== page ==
Fiction. Asian American Studies. Translated from the Japanese by Andrew Leong. LAMENT IN THE NIGHT collects two remarkable novellas by the author Shōson Nagahara, translated from the Japanese for the first time. The title novella, originally published in 1925, follows itinerant day laborer Ishikawa Sazuko as he prowls the back alleys and bathhouses of Los Angeles, looking for a meal, a job or just someone to hold onto. The second novella follows a young mother working her way through bars and nightclubs after being abandoned by her gambling-addicted husband. Written in a deadpan tone that is both evocative and precise, this dazzling exercise in 1920s naturalist noir promises to become a classic of American literature. This first-ever English language publication of Lament in the Night opens up a whole realm of American literature that has been woefully underpublished and unexplored—namely, the literary heritage of non-English-speaking immigrants in America. Nagahara was influenced by many Western writers—especially Knut Hamsun, whose work he translated into Japanese—and his novels combine the gritty sensibility of Los Angeles noir with elements of Japanese traditional storytelling and epistolary techniques.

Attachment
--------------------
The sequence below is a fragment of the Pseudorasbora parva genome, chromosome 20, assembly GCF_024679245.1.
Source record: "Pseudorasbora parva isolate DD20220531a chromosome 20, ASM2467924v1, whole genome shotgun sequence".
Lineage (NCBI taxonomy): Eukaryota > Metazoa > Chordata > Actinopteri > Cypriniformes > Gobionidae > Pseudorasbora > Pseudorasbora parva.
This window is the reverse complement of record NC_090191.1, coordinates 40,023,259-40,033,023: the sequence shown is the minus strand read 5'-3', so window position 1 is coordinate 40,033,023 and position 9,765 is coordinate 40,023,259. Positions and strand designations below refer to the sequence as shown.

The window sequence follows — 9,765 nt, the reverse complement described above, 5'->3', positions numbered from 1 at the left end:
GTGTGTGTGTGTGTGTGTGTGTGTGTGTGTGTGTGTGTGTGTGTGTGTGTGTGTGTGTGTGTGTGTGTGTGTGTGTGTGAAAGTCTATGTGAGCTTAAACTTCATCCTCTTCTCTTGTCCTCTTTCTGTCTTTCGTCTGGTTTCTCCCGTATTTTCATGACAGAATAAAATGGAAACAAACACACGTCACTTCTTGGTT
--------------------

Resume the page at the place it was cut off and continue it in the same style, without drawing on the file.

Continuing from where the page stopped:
Nagahara Shōson is the pen name of Nagahara Hideaki. We know very little about the life of Nagahara. Besides the information that we can glean from his writings, we can trace a few scattered immigration and census records. According to these records, he was born in 1901 (possibly 1900) in Yamauchi-nishimura, a small village in the northeast of Hiroshima Prefecture. Prior to coming to the United States, he lived with his paternal grandfather in Ushita-mura, which was then a northern suburb of the city of Hiroshima. He arrived in the United States at the age of seventeen in August of 1918, arriving in Seattle, Washington, with plans to meet his father and another male relative who were working for the Utah Copper Mining Company in Magna, Utah. In 1920, Nagahara resided in a boarding house in Los Angeles and listed his occupation as "railroad worker." Three of Nagahara's works are still extant. After 1928, the documentary trail of Nagahara goes cold. There is no evidence that he ever married, or had children, owned a business, or bought or leased property in the United States. He does not appear in the 1930 census, nor does his name appear in War Relocation Authority records of World War II internees. We do not yet know if he ever returned to Japan, and have yet to determine when and where he died, or where his final resting place might be. Author City: Hiroshima JAP